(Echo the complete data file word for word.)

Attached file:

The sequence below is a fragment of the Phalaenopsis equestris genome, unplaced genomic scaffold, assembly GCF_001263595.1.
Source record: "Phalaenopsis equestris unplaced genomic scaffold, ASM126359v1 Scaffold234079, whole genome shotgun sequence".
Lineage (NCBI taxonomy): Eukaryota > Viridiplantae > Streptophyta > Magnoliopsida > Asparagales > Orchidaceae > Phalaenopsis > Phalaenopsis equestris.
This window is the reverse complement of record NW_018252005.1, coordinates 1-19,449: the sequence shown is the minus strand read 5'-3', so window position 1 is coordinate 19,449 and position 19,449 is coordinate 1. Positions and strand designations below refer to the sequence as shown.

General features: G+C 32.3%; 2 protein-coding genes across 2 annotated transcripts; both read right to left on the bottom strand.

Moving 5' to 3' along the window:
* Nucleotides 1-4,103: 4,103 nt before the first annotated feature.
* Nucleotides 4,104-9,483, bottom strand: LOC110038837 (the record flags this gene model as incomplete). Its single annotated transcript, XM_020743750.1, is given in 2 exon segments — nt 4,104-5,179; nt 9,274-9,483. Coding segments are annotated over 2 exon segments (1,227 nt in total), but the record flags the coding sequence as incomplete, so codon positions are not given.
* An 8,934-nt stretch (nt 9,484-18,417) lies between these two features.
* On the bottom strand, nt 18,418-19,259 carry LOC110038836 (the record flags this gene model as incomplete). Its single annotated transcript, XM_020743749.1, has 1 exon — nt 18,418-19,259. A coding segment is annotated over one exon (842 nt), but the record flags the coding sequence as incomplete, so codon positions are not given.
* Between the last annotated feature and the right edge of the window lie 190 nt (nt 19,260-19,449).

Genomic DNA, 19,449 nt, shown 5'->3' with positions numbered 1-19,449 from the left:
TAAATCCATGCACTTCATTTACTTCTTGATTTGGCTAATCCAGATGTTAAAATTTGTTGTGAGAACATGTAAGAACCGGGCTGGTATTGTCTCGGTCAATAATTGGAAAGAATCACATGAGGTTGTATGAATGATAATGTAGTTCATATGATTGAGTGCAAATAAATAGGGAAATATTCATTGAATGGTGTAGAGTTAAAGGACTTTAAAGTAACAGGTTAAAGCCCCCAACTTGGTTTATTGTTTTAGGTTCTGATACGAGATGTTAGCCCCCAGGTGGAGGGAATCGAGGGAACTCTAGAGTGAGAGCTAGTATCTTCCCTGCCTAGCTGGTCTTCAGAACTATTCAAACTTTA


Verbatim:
The sequence below is a fragment of the Phalaenopsis equestris genome, unplaced genomic scaffold, assembly GCF_001263595.1.
Source record: "Phalaenopsis equestris unplaced genomic scaffold, ASM126359v1 Scaffold234079, whole genome shotgun sequence".
Lineage (NCBI taxonomy): Eukaryota > Viridiplantae > Streptophyta > Magnoliopsida > Asparagales > Orchidaceae > Phalaenopsis > Phalaenopsis equestris.
This window is the reverse complement of record NW_018252005.1, coordinates 1-19,449: the sequence shown is the minus strand read 5'-3', so window position 1 is coordinate 19,449 and position 19,449 is coordinate 1. Positions and strand designations below refer to the sequence as shown.

General features: G+C 32.3%; 2 protein-coding genes across 2 annotated transcripts; both read right to left on the bottom strand.

Moving 5' to 3' along the window:
* Nucleotides 1-4,103: 4,103 nt before the first annotated feature.
* Nucleotides 4,104-9,483, bottom strand: LOC110038837 (the record flags this gene model as incomplete). Its single annotated transcript, XM_020743750.1, is given in 2 exon segments — nt 4,104-5,179; nt 9,274-9,483. Coding segments are annotated over 2 exon segments (1,227 nt in total), but the record flags the coding sequence as incomplete, so codon positions are not given.
* An 8,934-nt stretch (nt 9,484-18,417) lies between these two features.
* On the bottom strand, nt 18,418-19,259 carry LOC110038836 (the record flags this gene model as incomplete). Its single annotated transcript, XM_020743749.1, has 1 exon — nt 18,418-19,259. A coding segment is annotated over one exon (842 nt), but the record flags the coding sequence as incomplete, so codon positions are not given.
* Between the last annotated feature and the right edge of the window lie 190 nt (nt 19,260-19,449).

Genomic DNA, 19,449 nt, shown 5'->3' with positions numbered 1-19,449 from the left:
TAAATCCATGCACTTCATTTACTTCTTGATTTGGCTAATCCAGATGTTAAAATTTGTTGTGAGAACATGTAAGAACCGGGCTGGTATTGTCTCGGTCAATAATTGGAAAGAATCACATGAGGTTGTATGAATGATAATGTAGTTCATATGATTGAGTGCAAATAAATAGGGAAATATTCATTGAATGGTGTAGAGTTAAAGGACTTTAAAGTAACAGGTTAAAGCCCCCAACTTGGTTTATTGTTTTAGGTTCTGATACGAGATGTTAGCCCCCAGGTGGAGGGAATCGAGGGAACTCTAGAGTGAGAGCTAGTATCTTCCCTGCCTAGCTGGTCTTCAGAACTATTCAAACTTTA